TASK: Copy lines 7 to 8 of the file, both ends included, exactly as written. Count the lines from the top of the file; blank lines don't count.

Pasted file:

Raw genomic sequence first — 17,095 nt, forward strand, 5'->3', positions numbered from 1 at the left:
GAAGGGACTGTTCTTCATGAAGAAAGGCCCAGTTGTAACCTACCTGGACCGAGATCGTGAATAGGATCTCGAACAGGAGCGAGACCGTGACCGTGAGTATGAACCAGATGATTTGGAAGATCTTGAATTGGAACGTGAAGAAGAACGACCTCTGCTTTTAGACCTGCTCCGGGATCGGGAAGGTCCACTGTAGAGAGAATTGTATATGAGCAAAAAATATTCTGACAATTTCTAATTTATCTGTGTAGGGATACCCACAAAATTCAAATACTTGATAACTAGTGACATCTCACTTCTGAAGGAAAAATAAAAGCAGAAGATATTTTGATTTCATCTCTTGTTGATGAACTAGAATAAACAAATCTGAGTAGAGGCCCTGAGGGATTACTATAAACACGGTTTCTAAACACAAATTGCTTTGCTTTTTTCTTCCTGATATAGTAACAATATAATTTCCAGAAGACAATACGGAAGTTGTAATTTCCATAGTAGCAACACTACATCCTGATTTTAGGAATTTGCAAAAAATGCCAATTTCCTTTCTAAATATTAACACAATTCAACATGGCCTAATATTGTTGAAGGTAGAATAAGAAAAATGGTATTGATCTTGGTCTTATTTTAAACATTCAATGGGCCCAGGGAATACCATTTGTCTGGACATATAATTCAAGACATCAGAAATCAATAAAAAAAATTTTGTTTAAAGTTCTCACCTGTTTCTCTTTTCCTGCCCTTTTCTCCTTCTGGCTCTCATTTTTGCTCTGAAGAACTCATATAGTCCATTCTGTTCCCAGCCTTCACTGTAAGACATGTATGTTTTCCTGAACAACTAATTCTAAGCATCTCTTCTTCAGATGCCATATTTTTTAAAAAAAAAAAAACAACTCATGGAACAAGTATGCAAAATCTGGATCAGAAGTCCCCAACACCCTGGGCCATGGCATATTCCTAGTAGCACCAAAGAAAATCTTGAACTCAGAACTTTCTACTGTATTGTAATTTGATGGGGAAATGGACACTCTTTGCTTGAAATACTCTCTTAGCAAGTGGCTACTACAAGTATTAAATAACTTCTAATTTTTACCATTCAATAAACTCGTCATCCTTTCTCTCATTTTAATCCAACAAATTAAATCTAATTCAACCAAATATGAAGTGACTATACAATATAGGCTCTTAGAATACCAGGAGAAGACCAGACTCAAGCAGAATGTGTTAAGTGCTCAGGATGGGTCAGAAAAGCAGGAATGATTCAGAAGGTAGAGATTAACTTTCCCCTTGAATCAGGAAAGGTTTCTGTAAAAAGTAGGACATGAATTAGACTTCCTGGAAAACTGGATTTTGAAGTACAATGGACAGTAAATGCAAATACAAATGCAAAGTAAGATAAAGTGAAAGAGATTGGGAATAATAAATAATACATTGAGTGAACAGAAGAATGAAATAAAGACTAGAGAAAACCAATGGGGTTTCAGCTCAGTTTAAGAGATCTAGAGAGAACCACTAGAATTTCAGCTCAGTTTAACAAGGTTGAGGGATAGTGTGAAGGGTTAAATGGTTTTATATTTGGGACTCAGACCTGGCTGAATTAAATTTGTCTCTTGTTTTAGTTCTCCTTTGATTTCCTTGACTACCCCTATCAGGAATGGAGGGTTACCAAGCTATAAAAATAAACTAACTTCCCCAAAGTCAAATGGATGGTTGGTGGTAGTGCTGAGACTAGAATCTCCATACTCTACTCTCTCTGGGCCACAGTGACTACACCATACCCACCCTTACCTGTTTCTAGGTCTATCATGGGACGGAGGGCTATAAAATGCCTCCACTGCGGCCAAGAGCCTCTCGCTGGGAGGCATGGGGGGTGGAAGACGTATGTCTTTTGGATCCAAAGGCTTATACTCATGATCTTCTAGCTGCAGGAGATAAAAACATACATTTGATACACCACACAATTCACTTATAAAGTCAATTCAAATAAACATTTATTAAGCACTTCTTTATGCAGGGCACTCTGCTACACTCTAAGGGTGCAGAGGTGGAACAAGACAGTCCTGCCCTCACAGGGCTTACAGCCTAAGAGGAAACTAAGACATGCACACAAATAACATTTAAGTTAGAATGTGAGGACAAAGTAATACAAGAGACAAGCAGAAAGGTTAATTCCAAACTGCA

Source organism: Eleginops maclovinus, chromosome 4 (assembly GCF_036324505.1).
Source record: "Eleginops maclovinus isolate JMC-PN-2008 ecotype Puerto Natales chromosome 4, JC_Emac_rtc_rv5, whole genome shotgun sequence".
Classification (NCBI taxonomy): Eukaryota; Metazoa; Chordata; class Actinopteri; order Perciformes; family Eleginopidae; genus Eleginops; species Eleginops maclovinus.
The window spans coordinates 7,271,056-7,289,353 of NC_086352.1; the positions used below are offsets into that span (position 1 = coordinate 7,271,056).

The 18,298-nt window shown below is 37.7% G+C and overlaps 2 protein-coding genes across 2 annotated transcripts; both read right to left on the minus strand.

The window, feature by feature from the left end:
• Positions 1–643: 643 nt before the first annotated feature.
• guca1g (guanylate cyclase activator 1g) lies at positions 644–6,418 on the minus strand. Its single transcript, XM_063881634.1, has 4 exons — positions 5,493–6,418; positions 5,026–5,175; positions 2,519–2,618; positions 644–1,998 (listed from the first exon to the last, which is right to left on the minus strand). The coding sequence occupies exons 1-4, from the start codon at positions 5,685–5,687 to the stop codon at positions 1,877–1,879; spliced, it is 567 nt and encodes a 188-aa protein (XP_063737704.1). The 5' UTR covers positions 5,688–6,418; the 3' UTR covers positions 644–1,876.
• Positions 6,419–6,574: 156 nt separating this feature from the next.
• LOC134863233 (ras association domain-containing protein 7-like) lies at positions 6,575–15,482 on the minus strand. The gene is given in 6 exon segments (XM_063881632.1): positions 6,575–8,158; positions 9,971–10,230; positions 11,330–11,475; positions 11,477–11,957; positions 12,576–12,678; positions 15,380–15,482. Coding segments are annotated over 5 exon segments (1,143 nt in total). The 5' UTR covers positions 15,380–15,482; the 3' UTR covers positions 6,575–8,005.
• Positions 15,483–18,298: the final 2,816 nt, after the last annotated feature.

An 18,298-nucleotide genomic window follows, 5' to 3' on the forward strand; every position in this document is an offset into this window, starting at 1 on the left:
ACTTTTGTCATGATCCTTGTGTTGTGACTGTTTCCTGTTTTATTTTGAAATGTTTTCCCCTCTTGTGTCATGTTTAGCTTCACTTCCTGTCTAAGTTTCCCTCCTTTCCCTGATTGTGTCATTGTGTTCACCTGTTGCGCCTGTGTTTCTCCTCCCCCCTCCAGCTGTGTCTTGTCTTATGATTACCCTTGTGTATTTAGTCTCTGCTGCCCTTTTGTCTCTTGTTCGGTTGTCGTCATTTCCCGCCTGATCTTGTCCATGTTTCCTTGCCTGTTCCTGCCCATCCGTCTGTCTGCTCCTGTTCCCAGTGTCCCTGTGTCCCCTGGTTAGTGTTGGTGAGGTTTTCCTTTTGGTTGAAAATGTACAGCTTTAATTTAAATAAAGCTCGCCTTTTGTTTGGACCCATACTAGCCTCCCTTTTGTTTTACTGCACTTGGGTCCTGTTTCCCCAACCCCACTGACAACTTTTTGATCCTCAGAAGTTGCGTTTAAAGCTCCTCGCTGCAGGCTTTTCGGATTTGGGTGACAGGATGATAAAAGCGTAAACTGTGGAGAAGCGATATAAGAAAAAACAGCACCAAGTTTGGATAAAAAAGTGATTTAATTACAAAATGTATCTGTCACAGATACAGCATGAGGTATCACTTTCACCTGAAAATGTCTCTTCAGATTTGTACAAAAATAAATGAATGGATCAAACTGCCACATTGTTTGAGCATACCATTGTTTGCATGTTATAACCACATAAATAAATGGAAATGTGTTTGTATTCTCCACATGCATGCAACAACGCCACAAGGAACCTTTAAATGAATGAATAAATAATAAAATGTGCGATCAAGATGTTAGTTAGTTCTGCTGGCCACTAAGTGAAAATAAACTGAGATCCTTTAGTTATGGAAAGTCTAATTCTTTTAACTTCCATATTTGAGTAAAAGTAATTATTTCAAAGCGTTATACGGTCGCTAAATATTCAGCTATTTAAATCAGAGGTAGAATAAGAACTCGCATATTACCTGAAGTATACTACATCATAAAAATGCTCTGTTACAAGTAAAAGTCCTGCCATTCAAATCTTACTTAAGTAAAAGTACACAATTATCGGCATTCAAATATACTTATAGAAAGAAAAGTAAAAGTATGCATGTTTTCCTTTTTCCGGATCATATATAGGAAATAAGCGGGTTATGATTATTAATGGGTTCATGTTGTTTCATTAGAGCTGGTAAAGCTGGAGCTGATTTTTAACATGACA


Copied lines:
The 18,298-nt window shown below is 37.7% G+C and overlaps 2 protein-coding genes across 2 annotated transcripts; both read right to left on the minus strand.

The window, feature by feature from the left end: